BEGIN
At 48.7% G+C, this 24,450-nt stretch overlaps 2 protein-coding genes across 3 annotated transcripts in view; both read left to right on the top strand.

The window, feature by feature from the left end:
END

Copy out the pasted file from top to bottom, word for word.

At 48.7% G+C, this 24,450-nt stretch overlaps 2 protein-coding genes across 3 annotated transcripts in view; both read left to right on the top strand.

The window, feature by feature from the left end: